Cooking Off The Cuff: Italian Rice And Sausage (Let’s Not Call It Risotto)

Years ago I was casting about for a hearty risotto: something with meat in it and not necessarily subtle or delicate. In one of my regional Italian cookbooks, I found just what I was looking for: A dish in which the rice was simply boiled and a pre-cooked sausage mixture folded in afterward. It sounded great, but somehow I never got around to making it. And having accomplished that research mission, I promptly forgot the name of the dish and the region of which it was a specialty. Last week, though, two Italian-style sausages left over from a previous dinner got me to thinking about it again, and I put the Web to work, with searches like “riso AND salsiccia AND NOT risotto”. After a while, I found it: Riso (or sometimes risotto) alla pilota, eaten in Mantua. And there it was in my Lombardy cookbook, not to mention splattered all over the internet, in text, images and videos.

Because it is so simple – plain cooked rice (not stirred with gradual additions of liquid) mixed with sautéed sausage (or pork pounded with seasonings) and sometimes onion – it depends entirely on the ingredients, and that means it won’t taste authentic without the particular sausage Mantuan cooks use, most typically the garlic-scented salamella mantovana. This is liberating, because it means the rest of us can appropriate the idea of the dish and make something quite different but, with any luck, no less delicious.

Here’s where I took the idea with my two already-cooked fennel-seed-seasoned sausages (enough for two main-course portions). I chopped a medium onion and minced a tiny bit of garlic, and sweated them in olive oil with salt, pepper and a few spikes of rosemary, chopped. When the onions were soft, I raised the heat to medium and added the sausages, which I’d chopped fairly fine (you could – and probably should – use raw sausages, removed from their skins and broken up by hand before sautéing and then broken up further as they cook). These took two or three minutes to heat through and become tender again, and I then added about 1/3 cup (80 ml) vegetable stock (other stock would be fine, or white wine) and reduced it for a couple of minutes before spooning in 1/2 cup (120 ml) tomato sauce. Canned tomatoes, crushed, or fresh ones in season (peeled and chopped) would be fine. After five minutes of simmering over low heat, I tasted the mixture for seasoning and transferred it to a bowl to cool.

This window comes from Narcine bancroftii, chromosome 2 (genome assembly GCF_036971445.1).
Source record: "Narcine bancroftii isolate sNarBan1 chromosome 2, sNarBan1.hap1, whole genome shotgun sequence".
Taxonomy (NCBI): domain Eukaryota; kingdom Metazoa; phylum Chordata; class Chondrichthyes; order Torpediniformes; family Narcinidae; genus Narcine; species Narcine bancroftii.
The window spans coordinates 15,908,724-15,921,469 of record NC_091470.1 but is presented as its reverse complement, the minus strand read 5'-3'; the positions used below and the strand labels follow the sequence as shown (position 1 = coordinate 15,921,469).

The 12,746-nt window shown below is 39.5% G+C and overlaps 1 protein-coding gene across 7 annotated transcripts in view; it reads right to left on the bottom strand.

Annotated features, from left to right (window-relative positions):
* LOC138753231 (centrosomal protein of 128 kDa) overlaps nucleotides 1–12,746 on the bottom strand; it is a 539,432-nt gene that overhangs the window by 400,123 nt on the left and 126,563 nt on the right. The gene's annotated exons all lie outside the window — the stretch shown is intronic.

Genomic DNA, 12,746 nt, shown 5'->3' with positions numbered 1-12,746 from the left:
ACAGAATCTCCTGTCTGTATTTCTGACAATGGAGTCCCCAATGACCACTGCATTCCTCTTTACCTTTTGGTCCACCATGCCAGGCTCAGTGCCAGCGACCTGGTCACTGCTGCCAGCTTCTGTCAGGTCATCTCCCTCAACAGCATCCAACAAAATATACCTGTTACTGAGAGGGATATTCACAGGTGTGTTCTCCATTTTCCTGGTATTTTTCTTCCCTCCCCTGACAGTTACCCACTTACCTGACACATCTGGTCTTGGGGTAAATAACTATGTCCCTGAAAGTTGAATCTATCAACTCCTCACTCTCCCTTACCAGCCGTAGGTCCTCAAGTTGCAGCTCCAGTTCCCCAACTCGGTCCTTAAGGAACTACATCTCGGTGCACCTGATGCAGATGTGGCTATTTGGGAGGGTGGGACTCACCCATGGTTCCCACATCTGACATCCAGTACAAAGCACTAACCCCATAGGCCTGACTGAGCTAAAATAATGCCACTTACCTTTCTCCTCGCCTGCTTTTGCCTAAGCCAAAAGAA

I did not wash the saucepan, but did scrape it fairly clean with a rubber spatula: Because this is not the authentic Mantuan dish, I wanted the rice to gain some flavor from the film of tomato-sausage juice remaining in the pan. So, in the same pan, I cooked 3/4 cup (160 g) risotto rice (vialone nano in this case, but use what you have) in 1-1/4 cup (300 ml) light vegetable stock – water would be fine too, though I might not want to use chicken or other meat-based stock – brought it to the boil, gave it a stir, lowered the heat to minimal, covered the pan and simmered very slowly until done: slightly chewy but neither crunchy nor mushy. This took about 13 minutes; start checking after 11 minutes and don’t be surprised if it takes 15 or 16. I let it stand, covered, for five minutes (a good practice in almost all rice cooking), then, over medium-low heat, folded in the sausage mixture and all its liquid. When it was warmed through and seasoning and moisture levels checked, I stirred in a couple of tablespoons of grated parmesan (yes, pecorino would be fine) and served with more cheese on the side.

Whether or not this tasted much like Mantuan riso alla pilota, it was indeed delicious and hearty. Yet it did not lack subtlety of flavor and texture: The taste of the rice was not masked, although the sausage mixture was savory, and there was a nice, softly chewy consistency from both the rice and the fragments of sausage.

There’s a lot of scope for variations here, but at least for now I’ve found – and remembered – my hearty alternative to risotto.

Etymology note: Riso alla pilota has nothing to do with either aviation or navigation. Traditionally, whole rice was milled in a mortar-like implement called a pila; this was operated by a pilota.

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